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Martin Luther King at Montessori

Vickie Clarke took her Tahoe Montessori students on a journey back in time. Together they explored the dreams of a man who spent, and lost, his life fighting for equality and freedom.

She began the lesson by reading a speech whose chilling and inspirational words would change the course of history.

“I have a dream today,” Martin Luther King, Jr., told thousands of freedom marchers at the peak of the Aug. 28, 1963, March on Washington. “I have a dream that my four children will one day live in a nation where they will not be judged by the color of their skin but by the content of their character.”



King spoke powerfully and eloquently. He concluded his speech with unforgettable words.

“When we let freedom ring, when we let it ring from every village and every hamlet, from every state and every city, we will be able to speed up that day when all of God’s children, black men and white men, Jews and Gentiles, Protestants and Catholics, will be able to join hands and sing in the words of the old Negro spiritual, “Free at last. Free at last. Thank God almighty, we are free at last.””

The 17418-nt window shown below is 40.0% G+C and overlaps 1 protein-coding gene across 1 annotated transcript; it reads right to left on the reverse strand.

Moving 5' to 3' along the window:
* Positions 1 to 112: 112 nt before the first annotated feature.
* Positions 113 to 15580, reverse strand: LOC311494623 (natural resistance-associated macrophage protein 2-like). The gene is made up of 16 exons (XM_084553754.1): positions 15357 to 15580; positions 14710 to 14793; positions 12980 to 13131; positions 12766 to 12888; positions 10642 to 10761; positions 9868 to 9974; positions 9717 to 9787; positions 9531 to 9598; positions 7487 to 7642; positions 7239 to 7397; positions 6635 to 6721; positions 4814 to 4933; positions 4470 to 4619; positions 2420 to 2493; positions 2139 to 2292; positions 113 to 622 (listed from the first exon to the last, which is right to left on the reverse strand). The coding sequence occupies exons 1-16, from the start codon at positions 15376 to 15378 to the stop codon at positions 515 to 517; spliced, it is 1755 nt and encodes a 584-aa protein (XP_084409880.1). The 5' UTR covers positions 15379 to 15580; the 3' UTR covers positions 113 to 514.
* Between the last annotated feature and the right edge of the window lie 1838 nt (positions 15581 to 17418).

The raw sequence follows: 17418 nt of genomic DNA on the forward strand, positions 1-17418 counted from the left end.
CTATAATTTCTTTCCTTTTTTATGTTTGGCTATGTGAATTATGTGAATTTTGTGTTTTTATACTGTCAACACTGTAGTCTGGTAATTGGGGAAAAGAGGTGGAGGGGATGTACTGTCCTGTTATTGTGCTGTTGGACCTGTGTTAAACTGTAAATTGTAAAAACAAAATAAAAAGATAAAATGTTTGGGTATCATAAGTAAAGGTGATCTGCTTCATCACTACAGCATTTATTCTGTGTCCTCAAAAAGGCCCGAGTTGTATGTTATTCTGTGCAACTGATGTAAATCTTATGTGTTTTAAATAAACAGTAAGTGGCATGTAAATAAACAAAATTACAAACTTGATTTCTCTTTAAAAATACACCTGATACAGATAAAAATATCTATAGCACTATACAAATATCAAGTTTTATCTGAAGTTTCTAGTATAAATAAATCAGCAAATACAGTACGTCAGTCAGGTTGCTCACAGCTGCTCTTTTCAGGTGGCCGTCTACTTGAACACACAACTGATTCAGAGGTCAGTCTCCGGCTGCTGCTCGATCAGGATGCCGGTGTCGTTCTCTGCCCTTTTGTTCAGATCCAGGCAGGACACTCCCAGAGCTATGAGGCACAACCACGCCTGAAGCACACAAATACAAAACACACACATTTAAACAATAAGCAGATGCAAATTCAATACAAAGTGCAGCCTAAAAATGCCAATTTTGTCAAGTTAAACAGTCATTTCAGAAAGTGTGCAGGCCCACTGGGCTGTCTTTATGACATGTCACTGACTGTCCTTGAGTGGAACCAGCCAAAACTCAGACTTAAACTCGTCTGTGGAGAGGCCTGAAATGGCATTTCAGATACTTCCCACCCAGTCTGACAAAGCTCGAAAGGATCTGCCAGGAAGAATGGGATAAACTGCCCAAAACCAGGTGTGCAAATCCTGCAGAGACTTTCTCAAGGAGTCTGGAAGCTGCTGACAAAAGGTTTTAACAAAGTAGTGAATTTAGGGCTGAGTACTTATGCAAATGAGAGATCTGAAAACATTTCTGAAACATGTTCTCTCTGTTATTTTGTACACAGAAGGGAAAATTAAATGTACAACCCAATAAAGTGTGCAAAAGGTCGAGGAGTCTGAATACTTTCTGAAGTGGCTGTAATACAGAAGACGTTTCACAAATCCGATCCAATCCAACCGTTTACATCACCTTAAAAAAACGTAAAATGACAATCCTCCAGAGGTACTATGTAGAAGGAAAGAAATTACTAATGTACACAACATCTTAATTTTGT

Clarke’s students, most of which have never met a black person before, were deeply impressed by these words and even committed some of the ideas to memory.

“Martin Luther King wanted people to be free,” said Steven Segal, 8. “They were treating white people better than black people so he made them equal.”

Segal explained that a long time ago someone decided that everyone should be equal. Clearly, he noted, during King’s time that was not the case. King changed the world, Segal said.

As part of the project, Clarke’s students assembled a “Footsteps to Freedom” bulletin board which they decorated with paper clouds and a sign wishing Martin Luther King a happy birthday. Each student penciled in a dream on the clouds.

“A lot of the younger kids wrote dreams that were related to the news,” Clarke said. “One 5-year-old girl said she dreams they would impeach the president and get it over with.”

Noah Arzio, who just turned 6, said he wishes that no more mustangs would be shot. Cody Freas, 7, dreams that no one would kill, or be killed, anymore.

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